Dolara P.,Viale Pieraccini |
Bigagli E.,Viale Pieraccini |
Collins A.,University of Oslo |
Collins A.,University of Auckland
European Journal of Nutrition | Year: 2012
Purpose: Experimental evidence indicates a strong connection between oxidative damage, cancer, and aging. Epidemiological observations suggest that a diet rich in fruits and vegetables is associated with lower incidence of some cancers and longer life expectancy; since fruits and vegetables contain natural antioxidants, a considerable effort has been dedicated to understanding their effects in experimental studies and in human trials. Results: A: Effects of antioxidant-containing food and supplements on oxidation damage in humans. Intervention trials employing a variety of biomarkers have shown either a slight decrease in oxidation damage or no effect. B: Effects of selected antioxidants on mortality and cancer incidence. β-carotene and α-tocopherol, alone or in combination, increase cardiovascular and all-cause mortality or have no effect. In some studies, β-carotene and retinyl palmitate significantly increase the progression of lung cancer and aggressive prostate cancer. Protection against cardiovascular mortality or no effect of vitamin E has been reported, with an increase of all-cause mortality at dosages greater than 150 IU/day. Selenium showed beneficial effects on gastrointestinal cancer and reduced the risk of lung cancer in populations with lower selenium status. For multivitamin and mineral supplementation, no significant reduction of mortality or cancer incidence was observed, but some reports indicate a possible preventive effect in cervical cancer. Conclusions: The majority of supplementation studies indicate no variation of general mortality and of cancer incidence or a detrimental effect on both. Antioxidant supplements so far tested seem to offer no improvement over a well-balanced diet, possibly because of the choice of the substances tested or of an excessive dosage. However, new natural or synthetic compounds effective in vitro and in experimental studies might still be worth investigating in human trials. © Springer-Verlag 2012.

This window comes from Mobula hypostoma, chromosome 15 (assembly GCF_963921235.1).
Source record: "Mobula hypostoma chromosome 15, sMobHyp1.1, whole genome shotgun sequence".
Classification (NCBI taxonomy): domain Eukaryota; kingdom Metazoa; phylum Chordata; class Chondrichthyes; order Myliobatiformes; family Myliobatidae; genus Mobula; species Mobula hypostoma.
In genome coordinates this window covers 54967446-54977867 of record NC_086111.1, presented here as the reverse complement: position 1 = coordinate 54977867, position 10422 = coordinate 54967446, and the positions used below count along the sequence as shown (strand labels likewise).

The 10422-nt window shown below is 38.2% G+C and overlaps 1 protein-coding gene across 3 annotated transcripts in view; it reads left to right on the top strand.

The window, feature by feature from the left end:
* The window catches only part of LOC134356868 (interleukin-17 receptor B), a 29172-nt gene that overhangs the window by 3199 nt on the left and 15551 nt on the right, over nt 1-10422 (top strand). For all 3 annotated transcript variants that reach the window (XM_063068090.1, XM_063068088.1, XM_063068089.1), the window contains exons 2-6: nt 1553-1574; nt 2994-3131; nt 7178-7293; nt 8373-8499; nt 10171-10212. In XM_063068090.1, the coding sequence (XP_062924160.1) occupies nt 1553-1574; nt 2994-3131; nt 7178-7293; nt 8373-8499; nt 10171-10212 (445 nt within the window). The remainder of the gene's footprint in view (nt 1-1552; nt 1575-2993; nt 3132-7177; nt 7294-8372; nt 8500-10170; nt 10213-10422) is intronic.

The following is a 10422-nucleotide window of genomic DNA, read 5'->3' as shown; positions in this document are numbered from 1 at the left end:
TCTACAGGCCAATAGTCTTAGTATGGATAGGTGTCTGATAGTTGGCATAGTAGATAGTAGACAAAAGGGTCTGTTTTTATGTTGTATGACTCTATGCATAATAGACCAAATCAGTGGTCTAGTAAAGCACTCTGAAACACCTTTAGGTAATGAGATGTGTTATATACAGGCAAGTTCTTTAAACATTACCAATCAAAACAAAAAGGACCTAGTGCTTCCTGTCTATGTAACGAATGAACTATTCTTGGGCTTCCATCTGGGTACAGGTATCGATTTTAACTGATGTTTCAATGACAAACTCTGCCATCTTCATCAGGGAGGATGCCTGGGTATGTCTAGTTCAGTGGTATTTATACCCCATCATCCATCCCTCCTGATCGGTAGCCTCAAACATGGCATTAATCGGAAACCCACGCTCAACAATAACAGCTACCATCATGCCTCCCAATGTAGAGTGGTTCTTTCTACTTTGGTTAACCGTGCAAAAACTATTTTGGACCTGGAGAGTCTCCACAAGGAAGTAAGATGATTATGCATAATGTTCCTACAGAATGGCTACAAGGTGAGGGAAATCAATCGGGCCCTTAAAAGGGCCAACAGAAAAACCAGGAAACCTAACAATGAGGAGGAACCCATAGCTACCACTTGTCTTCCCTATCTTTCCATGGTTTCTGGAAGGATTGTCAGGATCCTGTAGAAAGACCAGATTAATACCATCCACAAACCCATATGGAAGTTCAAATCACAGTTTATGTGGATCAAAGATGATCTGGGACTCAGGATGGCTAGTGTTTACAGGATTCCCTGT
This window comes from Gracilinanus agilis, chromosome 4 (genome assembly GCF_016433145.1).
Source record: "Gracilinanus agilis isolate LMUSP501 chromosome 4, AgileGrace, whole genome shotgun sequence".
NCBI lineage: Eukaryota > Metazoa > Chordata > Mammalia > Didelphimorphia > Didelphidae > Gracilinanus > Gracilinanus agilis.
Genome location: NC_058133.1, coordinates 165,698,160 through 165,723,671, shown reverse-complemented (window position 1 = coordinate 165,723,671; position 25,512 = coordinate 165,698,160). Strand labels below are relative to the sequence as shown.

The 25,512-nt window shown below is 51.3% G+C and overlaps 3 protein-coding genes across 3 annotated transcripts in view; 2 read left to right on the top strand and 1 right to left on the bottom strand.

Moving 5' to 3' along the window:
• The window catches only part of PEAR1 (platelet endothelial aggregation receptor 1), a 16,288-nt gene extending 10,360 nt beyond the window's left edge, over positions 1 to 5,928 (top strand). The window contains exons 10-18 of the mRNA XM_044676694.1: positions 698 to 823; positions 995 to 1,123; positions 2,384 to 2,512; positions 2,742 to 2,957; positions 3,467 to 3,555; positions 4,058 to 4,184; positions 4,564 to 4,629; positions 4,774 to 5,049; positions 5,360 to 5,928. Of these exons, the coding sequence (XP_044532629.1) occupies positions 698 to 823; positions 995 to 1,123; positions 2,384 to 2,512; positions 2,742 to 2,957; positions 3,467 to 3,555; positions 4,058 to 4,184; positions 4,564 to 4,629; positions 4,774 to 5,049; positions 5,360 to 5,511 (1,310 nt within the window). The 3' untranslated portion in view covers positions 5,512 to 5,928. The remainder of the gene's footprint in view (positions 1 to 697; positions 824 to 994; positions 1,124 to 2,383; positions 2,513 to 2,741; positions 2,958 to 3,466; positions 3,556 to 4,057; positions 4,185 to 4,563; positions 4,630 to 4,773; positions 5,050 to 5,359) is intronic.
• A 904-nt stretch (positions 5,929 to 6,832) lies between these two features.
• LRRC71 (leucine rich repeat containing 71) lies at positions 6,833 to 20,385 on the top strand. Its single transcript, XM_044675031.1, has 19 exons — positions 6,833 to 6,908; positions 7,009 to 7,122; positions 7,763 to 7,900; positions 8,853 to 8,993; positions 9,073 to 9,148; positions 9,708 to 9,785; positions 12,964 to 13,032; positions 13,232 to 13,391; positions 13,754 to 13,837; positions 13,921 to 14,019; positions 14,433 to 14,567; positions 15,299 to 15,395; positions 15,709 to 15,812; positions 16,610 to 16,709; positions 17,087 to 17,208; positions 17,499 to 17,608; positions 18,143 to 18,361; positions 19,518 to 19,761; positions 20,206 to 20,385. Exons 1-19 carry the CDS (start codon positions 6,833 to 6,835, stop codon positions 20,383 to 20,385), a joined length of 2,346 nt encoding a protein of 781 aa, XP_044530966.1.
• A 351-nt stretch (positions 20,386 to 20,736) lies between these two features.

Rombouts K.,University of Florence |
Carloni V.,University of Florence |
Mello T.,Viale Pieraccini |
Mello T.,University of Florence |
And 7 more authors.
Cancer Letters | Year: 2013
Several actin-binding proteins have been shown to be altered in metastatic cell lines and tumours and, in particular, Myristoylated Alanine-Rich protein Kinase C substrate (MARCKS) has been implicated in the pathogenesis of various highly metastatic epithelial malignancies. Considering that a large percentage of deaths due to colorectal cancer (CRC) are consequent to hepatic metastasization, aim of this study was to elucidate the involvement and mechanism of MARCKS in CRC by employing in vitro and in vivo approaches. Loss-of and-gain-on function approaches of MARCKS were employed in two human CRC cell lines: Clone A cells expressing MARCKS and LoVo cells known to have a frameshift mutation of MARCKS i.e. typically for MSI-H CRC. The data unveiled that altering MARCKS expression suppresses cell motility and invasion in human colon carcinoma cells when conditioned medium of liver-specific stromal cells (hepatic stellate cells) was used as chemoattractant. Depletion or re-expression of MARCKS inhibited proliferation with a reduction in expression of the mitotic regulator Aurora B kinase (AURKB), whereas AURKB-depletion did not modify MARCKS expression. In murine colon carcinoma CT26 cells, shRNA MARCKS-depletion reduced motility and invasion, and induced an aberrant, prolonged mitotic process. Significantly less metastases were produced in a syngeneic model of colon metastasis by MARCKS-depleted CT26 in comparison to CT26-tumour challenged mice. In conclusion, MARCKS plays an articulated role in the progression of colorectal cancer and might represent a suitable target to interfere and overcome the invasive behaviour of colon carcinoma cells at primary and distant sites. © 2013 Elsevier Ireland Ltd.
Bellando-Randone S.,Viale Pieraccini |
Guiducci S.,Viale Pieraccini |
Matucci-Cerinic M.,Viale Pieraccini
International Journal of Clinical Rheumatology | Year: 2010
Systemic sclerosis is often well established at diagnosis, when the disease has already evolved to an obliterative vasculopathy with fibrosis and significant end-organ damage. The present classification criteria perform poorly when attempting to make an early diagnosis, limiting the possibility of early treatment and of preventing disease evolution and tissue damage, leading to loss of function and impairment of quality of life. Recently, experts have identified Raynauds phenomenon, antinuclear antibodies and puffy fingers as 'red flags that can be used as signs of suspected early systemic sclerosis. The positivity of other signs such as specific antibodies (anticentromere antibodies and anti-topoisomerase I) and capillaroscopy may allow a diagnosis of very early systemic sclerosis and prompt further investigation at the internal organ level. These red flags can help to track patients in the earliest phase of the disease and those at risk of progressing to overt disease. This 'window of opportunity may allow treatment of the disease while it is still reversible when safe, efficacious and curative treatments will be available. © 2010 Future Medicine Ltd.